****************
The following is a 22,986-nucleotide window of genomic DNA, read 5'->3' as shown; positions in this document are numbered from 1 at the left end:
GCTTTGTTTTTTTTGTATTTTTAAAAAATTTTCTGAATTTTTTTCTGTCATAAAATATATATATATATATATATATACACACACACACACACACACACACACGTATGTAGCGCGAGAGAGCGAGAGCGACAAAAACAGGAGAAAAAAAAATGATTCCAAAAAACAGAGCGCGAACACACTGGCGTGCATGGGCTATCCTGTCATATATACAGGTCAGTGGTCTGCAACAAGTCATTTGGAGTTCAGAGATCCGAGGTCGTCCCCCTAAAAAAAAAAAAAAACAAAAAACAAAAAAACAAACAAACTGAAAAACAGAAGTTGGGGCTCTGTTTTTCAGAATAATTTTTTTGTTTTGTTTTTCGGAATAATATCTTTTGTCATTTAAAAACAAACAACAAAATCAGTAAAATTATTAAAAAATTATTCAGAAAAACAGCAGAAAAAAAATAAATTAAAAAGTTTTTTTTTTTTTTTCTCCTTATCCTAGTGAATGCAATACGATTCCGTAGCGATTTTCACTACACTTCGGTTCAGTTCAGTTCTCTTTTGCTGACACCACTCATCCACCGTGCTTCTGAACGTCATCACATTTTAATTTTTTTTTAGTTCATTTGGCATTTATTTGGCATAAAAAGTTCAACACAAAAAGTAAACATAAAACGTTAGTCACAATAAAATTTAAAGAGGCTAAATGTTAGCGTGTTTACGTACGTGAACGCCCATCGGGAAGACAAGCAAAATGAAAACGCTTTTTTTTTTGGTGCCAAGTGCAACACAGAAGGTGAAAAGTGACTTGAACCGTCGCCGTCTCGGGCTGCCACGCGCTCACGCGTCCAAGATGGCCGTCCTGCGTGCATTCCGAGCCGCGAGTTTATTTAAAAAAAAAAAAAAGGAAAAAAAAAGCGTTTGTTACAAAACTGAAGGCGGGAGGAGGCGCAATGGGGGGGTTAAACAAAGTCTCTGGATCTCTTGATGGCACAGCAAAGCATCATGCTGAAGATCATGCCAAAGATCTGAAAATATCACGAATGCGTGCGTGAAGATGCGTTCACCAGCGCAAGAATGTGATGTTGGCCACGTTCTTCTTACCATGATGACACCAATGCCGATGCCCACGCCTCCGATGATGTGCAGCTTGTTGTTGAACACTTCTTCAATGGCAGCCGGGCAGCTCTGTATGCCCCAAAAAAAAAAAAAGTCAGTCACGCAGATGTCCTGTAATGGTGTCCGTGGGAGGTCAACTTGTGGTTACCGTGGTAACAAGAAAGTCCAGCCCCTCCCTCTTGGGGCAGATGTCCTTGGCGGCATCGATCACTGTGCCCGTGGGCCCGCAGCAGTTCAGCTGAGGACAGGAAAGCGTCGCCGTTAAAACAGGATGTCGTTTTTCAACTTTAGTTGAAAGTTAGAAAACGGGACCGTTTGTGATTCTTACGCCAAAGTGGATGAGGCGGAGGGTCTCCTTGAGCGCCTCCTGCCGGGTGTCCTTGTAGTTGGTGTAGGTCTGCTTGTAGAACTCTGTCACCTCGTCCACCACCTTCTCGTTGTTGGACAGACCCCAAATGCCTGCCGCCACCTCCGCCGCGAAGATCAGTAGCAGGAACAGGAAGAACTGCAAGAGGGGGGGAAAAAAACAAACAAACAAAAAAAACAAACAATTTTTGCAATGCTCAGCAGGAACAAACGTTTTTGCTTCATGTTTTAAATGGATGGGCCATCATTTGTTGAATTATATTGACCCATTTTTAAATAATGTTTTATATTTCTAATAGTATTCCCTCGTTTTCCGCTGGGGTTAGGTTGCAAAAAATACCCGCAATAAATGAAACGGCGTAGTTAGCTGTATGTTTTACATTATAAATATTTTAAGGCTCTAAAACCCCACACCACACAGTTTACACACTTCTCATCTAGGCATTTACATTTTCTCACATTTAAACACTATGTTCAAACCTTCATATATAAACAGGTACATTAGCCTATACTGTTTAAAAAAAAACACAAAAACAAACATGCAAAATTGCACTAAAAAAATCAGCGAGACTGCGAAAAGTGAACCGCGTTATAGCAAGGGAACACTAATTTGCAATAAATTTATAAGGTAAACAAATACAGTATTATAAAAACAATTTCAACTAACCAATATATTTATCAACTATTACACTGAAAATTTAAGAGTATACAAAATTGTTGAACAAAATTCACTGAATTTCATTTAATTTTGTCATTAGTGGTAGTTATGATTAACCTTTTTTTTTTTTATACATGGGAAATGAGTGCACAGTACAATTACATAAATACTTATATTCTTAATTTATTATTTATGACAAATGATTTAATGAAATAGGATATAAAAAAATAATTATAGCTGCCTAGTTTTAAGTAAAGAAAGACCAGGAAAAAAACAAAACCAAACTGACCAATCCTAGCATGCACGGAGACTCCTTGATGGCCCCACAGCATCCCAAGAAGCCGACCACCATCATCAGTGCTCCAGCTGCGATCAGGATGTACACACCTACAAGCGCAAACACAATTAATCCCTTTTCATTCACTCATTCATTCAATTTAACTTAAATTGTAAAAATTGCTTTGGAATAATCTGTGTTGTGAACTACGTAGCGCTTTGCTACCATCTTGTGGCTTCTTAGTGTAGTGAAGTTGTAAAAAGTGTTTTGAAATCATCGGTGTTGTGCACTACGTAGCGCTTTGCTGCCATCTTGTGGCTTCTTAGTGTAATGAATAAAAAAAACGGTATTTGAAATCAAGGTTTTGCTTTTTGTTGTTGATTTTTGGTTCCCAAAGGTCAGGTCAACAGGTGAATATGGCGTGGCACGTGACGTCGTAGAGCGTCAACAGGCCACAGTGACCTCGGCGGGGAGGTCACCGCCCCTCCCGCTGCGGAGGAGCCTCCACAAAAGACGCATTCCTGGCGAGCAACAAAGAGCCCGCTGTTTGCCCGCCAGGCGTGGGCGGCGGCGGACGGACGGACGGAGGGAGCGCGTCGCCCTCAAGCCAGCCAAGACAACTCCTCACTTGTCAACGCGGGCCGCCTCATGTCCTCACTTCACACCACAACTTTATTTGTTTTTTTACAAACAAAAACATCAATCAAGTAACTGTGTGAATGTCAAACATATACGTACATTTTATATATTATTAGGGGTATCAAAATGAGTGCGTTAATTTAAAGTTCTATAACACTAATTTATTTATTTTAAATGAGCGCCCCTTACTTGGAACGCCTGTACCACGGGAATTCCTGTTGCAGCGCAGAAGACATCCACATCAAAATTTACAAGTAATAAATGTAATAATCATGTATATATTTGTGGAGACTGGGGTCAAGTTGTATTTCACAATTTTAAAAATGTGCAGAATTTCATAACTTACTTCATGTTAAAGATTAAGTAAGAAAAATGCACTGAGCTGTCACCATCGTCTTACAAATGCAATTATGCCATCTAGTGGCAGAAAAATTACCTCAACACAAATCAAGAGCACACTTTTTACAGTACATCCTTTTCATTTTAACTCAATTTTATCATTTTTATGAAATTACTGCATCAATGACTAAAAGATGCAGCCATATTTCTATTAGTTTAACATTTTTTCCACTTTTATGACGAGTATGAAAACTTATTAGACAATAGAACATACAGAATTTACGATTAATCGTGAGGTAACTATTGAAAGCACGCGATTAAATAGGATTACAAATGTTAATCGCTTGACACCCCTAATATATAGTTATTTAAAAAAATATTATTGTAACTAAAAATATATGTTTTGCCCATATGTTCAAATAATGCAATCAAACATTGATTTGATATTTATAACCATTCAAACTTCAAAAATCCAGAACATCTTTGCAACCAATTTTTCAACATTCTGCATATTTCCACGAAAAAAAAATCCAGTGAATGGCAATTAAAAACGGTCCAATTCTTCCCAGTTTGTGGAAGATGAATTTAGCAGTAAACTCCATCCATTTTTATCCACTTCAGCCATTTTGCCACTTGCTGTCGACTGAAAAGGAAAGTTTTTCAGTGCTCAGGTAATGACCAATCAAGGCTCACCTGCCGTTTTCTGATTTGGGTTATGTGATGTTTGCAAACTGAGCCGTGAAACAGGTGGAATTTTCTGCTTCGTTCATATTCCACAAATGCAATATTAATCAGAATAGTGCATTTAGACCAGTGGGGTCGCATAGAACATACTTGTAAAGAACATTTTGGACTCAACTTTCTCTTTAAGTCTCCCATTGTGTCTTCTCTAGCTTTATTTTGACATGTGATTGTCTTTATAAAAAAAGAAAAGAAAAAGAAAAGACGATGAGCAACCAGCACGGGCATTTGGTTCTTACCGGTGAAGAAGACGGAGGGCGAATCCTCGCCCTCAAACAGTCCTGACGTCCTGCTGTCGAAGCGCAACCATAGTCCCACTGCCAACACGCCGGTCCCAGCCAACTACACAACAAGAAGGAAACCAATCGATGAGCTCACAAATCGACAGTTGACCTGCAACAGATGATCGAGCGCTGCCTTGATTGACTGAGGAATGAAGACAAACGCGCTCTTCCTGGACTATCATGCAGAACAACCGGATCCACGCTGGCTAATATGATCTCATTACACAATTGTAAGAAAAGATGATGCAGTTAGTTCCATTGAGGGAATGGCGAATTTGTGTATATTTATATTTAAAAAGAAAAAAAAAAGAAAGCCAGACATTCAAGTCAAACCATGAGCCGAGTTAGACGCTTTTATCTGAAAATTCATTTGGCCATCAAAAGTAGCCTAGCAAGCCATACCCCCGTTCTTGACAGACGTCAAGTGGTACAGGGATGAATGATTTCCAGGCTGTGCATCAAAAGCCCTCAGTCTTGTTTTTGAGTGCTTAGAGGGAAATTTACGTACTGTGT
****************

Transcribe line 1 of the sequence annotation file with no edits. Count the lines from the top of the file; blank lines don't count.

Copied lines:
The following is a 22,986-nucleotide window of genomic DNA, read 5'->3' as shown; positions in this document are numbered from 1 at the left end: